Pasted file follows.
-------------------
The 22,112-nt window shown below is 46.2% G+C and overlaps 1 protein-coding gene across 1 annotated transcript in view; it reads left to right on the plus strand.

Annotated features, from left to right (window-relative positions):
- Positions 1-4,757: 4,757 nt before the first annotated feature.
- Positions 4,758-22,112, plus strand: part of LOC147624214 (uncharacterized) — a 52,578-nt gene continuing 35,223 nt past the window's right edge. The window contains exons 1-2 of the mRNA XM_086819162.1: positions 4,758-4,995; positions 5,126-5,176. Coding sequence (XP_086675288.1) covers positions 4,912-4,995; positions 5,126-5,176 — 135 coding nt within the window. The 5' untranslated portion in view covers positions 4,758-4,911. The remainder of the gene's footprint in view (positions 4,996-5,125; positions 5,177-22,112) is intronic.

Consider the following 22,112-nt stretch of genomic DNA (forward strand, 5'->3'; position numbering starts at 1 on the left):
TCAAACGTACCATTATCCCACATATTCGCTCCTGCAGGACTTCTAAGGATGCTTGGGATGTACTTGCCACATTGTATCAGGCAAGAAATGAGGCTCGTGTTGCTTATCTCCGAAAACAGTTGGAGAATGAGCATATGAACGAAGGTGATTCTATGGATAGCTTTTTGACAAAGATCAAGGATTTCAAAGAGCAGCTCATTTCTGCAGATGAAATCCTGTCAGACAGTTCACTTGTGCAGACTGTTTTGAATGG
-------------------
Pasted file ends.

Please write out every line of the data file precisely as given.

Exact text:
The 22,112-nt window shown below is 46.2% G+C and overlaps 1 protein-coding gene across 1 annotated transcript in view; it reads left to right on the plus strand.

Annotated features, from left to right (window-relative positions):
- Positions 1-4,757: 4,757 nt before the first annotated feature.
- Positions 4,758-22,112, plus strand: part of LOC147624214 (uncharacterized) — a 52,578-nt gene continuing 35,223 nt past the window's right edge. The window contains exons 1-2 of the mRNA XM_086819162.1: positions 4,758-4,995; positions 5,126-5,176. Coding sequence (XP_086675288.1) covers positions 4,912-4,995; positions 5,126-5,176 — 135 coding nt within the window. The 5' untranslated portion in view covers positions 4,758-4,911. The remainder of the gene's footprint in view (positions 4,996-5,125; positions 5,177-22,112) is intronic.

Consider the following 22,112-nt stretch of genomic DNA (forward strand, 5'->3'; position numbering starts at 1 on the left):
TCAAACGTACCATTATCCCACATATTCGCTCCTGCAGGACTTCTAAGGATGCTTGGGATGTACTTGCCACATTGTATCAGGCAAGAAATGAGGCTCGTGTTGCTTATCTCCGAAAACAGTTGGAGAATGAGCATATGAACGAAGGTGATTCTATGGATAGCTTTTTGACAAAGATCAAGGATTTCAAAGAGCAGCTCATTTCTGCAGATGAAATCCTGTCAGACAGTTCACTTGTGCAGACTGTTTTGAATGG